Mark Aaron Polger is associate professor and coordinator of library outreach at the College of Staten Island, City University of New York (CUNY). His responsibilities include coordinating the library’s marketing and outreach activities, engaging in campus partnerships, promoting library events, and coordinating assessment of library services and resources. His research interests include library marketing, library signage, and user experience (UX) design. He is most interested in how users interact with the library’s physical and virtual touch points; specifically, the website, signage, and promotional materials. He has written and presented on topics ranging from library marketing strategies, faculty outreach, library jargon, and library signage. Originally from Montreal, Canada, he moved to New York City in 2008.
- Table of Contents
- About the Author
This book connects wayfinding and signage with user experience (UX) design principles to assist libraries in creating positive, welcoming signage that communicates effectively and efficiently.
Take a more user-centered approach to crafting library signage with this handy guide. Well-designed signage is clear, direct, and reduces confusion and frustration among library users and library workers alike—and also complies with the Americans with Disabilities Act (ADA), bolstering accessibility. Using the principles and examples laid out by Polger, you’ll learn
- how to spot the telltale features of poor design, from signage that’s wordy, passive aggressive, too small, unfriendly or threatening, to wayfinding that uses inconsistent terminology or different color schemes or typefaces;
- why taking a UX (user experience) approach can help make the library a welcoming space;
- core UX criteria for effective wayfinding design, such as the specific design zones of a sign, appropriate typefaces, color schemata, text to image ratio, text and image sizes, contrast, and viewing distance;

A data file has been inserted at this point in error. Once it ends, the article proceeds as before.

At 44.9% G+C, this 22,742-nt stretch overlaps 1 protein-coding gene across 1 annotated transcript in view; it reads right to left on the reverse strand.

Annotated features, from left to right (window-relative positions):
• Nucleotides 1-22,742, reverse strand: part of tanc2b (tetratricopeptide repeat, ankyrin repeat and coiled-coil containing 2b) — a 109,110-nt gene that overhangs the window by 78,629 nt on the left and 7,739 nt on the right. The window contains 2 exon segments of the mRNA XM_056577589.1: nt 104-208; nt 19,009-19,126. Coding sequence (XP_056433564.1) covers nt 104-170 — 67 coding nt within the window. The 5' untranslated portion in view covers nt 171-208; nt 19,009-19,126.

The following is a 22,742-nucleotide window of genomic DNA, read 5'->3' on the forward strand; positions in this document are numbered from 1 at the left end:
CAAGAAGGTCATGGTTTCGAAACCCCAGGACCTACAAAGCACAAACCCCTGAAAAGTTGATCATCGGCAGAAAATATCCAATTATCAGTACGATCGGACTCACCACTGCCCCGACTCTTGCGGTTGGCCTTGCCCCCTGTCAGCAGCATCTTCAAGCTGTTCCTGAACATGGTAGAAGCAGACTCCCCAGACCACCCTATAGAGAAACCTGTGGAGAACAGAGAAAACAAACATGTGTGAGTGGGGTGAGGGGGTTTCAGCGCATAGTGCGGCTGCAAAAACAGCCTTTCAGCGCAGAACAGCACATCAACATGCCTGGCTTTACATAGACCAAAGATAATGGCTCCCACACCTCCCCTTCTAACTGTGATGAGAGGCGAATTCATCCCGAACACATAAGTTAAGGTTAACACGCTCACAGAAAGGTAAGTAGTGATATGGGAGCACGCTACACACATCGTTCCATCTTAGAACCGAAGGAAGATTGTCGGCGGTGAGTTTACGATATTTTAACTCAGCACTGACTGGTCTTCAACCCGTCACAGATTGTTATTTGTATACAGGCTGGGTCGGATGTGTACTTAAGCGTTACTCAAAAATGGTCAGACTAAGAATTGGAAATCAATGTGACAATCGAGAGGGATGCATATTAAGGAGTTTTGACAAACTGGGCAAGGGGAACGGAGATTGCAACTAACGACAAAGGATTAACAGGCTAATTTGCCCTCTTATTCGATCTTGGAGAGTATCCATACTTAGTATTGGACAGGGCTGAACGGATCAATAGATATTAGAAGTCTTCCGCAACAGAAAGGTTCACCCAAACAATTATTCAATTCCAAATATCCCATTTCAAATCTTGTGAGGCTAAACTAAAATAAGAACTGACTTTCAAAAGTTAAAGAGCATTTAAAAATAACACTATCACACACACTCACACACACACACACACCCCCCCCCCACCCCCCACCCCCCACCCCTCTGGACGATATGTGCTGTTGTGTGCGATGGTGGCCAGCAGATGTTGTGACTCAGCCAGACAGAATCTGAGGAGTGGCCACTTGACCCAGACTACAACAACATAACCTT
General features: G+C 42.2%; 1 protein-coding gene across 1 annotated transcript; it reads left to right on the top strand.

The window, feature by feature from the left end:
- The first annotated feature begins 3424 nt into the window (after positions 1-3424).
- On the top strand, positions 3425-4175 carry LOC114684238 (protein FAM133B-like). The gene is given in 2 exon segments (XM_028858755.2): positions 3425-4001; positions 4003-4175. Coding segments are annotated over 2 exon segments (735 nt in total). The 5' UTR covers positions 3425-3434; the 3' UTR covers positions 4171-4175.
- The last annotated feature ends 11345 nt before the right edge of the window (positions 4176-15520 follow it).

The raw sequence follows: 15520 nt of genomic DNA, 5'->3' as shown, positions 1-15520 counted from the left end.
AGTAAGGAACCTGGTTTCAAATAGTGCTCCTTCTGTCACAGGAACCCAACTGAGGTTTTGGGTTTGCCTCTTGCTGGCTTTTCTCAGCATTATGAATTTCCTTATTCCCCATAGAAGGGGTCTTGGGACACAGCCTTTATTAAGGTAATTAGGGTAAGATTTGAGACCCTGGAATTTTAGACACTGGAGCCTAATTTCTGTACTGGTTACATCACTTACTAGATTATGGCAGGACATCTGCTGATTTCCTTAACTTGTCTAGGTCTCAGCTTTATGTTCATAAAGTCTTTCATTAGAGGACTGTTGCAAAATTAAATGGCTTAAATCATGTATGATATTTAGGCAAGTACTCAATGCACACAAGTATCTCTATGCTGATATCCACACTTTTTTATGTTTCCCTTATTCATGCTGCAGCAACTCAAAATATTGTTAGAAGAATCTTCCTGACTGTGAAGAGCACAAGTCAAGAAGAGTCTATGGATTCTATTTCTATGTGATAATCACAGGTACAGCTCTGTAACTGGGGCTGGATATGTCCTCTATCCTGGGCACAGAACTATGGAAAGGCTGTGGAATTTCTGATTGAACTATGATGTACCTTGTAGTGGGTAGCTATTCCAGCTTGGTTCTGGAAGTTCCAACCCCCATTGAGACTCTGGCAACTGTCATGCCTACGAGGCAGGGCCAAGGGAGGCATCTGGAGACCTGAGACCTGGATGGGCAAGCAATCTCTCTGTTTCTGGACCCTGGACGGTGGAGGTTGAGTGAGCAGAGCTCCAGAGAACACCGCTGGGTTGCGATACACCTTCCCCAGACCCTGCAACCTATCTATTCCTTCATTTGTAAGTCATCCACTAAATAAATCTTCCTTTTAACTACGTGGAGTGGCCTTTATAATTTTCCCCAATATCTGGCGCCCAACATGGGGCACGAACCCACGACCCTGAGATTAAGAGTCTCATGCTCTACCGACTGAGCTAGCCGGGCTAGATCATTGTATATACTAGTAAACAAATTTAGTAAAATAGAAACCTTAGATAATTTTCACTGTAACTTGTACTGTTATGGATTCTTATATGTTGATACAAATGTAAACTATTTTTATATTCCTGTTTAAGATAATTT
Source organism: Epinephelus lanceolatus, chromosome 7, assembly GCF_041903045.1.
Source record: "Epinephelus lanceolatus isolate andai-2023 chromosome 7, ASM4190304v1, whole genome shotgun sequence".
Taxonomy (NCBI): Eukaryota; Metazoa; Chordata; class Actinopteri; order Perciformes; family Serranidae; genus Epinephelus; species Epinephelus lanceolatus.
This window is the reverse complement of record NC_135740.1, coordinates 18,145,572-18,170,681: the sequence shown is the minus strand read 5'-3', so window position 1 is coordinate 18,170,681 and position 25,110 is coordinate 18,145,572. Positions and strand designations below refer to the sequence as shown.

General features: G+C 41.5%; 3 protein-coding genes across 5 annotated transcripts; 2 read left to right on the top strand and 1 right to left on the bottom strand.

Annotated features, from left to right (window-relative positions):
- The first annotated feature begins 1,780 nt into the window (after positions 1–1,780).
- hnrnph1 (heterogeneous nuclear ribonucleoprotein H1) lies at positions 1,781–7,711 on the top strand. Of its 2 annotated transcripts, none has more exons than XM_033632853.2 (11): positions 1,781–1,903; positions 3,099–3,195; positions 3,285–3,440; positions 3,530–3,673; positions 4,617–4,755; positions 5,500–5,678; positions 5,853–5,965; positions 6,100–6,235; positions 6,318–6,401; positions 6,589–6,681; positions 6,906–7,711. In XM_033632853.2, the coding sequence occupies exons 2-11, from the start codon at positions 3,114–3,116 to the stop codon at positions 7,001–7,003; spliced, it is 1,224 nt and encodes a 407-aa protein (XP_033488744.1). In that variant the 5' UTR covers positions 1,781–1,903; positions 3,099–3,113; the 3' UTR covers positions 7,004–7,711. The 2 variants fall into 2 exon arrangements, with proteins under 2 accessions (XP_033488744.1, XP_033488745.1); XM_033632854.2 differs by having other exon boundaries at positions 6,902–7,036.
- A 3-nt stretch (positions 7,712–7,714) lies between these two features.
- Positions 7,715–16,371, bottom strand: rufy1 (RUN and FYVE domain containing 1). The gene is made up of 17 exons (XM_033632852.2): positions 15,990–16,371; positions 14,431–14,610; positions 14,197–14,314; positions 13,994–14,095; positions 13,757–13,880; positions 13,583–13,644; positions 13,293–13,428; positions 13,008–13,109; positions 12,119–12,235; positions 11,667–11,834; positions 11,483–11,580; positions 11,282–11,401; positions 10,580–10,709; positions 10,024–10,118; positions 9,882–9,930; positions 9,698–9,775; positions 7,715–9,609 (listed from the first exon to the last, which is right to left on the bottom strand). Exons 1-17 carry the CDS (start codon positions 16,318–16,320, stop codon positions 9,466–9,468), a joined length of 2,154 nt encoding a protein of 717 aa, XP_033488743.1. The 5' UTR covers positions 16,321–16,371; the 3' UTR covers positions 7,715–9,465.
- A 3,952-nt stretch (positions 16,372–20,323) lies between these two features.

- about important considerations like placement and touchpoints;
- best practices for using ADA compliance guidelines when performing a library signage audit;
- special approaches for digital signage; and
- techniques that signage designers can use when studying library users to better understand their perceptions, feelings, and attitudes regarding signage and wayfinding.
Preface: My Fascination with Street Signs
Introduction: Why Is Signage Important?
Chapter 1 A Brief History of Signs and Wayfinding
Chapter 2 Signage Research Methods
Chapter 3 Conducting a Signage Audit
Chapter 4 Digital Signage
Chapter 5 Signage Best Practices and Policies
Chapter 6 Signage and the Americans with Disabilities Act
"Libraries, so often large buildings with unintuitive layouts, can intimidate users, and signage is frequently an afterthought when it should be a focus. With thoughtful attention to signage, librarians can increase both users’ comfort with the library and their ability to navigate the building successfully. For any librarian without a design background, Mark Aaron Polger provides all the information needed to improve library signage in his well-researched and practical book ... It provides librarians from all types of libraries with the knowledge they need to improve upon their library’s existing signage. Additionally, this book has something for everyone, regardless of how much time and staffing they can dedicate to signage improvements."
— Journal of Access Services
"Anyone who has attempted to navigate an unfamiliar building with inadequate or nonexistent signage understands how frustrating that can be ... Polger offers clear, practical, actionable advice for improving how libraries communicate with users through signage. Will appeal broadly to library workers in public service-related positions."
— Library Journal